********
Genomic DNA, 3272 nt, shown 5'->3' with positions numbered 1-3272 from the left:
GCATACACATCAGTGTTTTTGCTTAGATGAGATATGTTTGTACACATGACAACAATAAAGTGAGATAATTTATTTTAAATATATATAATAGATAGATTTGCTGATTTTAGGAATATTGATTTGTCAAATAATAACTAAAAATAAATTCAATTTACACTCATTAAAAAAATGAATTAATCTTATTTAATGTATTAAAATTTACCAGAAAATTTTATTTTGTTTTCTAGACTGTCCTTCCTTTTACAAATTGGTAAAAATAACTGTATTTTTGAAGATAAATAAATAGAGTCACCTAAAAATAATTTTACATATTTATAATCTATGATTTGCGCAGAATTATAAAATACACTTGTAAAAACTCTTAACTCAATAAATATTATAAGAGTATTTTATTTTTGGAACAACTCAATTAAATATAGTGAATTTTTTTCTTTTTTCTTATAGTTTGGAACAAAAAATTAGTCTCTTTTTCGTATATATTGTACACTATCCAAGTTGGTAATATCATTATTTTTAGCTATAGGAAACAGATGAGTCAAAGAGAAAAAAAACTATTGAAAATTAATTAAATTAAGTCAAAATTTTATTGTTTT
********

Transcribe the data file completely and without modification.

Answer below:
Genomic DNA, 3272 nt, shown 5'->3' with positions numbered 1-3272 from the left:
GCATACACATCAGTGTTTTTGCTTAGATGAGATATGTTTGTACACATGACAACAATAAAGTGAGATAATTTATTTTAAATATATATAATAGATAGATTTGCTGATTTTAGGAATATTGATTTGTCAAATAATAACTAAAAATAAATTCAATTTACACTCATTAAAAAAATGAATTAATCTTATTTAATGTATTAAAATTTACCAGAAAATTTTATTTTGTTTTCTAGACTGTCCTTCCTTTTACAAATTGGTAAAAATAACTGTATTTTTGAAGATAAATAAATAGAGTCACCTAAAAATAATTTTACATATTTATAATCTATGATTTGCGCAGAATTATAAAATACACTTGTAAAAACTCTTAACTCAATAAATATTATAAGAGTATTTTATTTTTGGAACAACTCAATTAAATATAGTGAATTTTTTTCTTTTTTCTTATAGTTTGGAACAAAAAATTAGTCTCTTTTTCGTATATATTGTACACTATCCAAGTTGGTAATATCATTATTTTTAGCTATAGGAAACAGATGAGTCAAAGAGAAAAAAAACTATTGAAAATTAATTAAATTAAGTCAAAATTTTATTGTTTT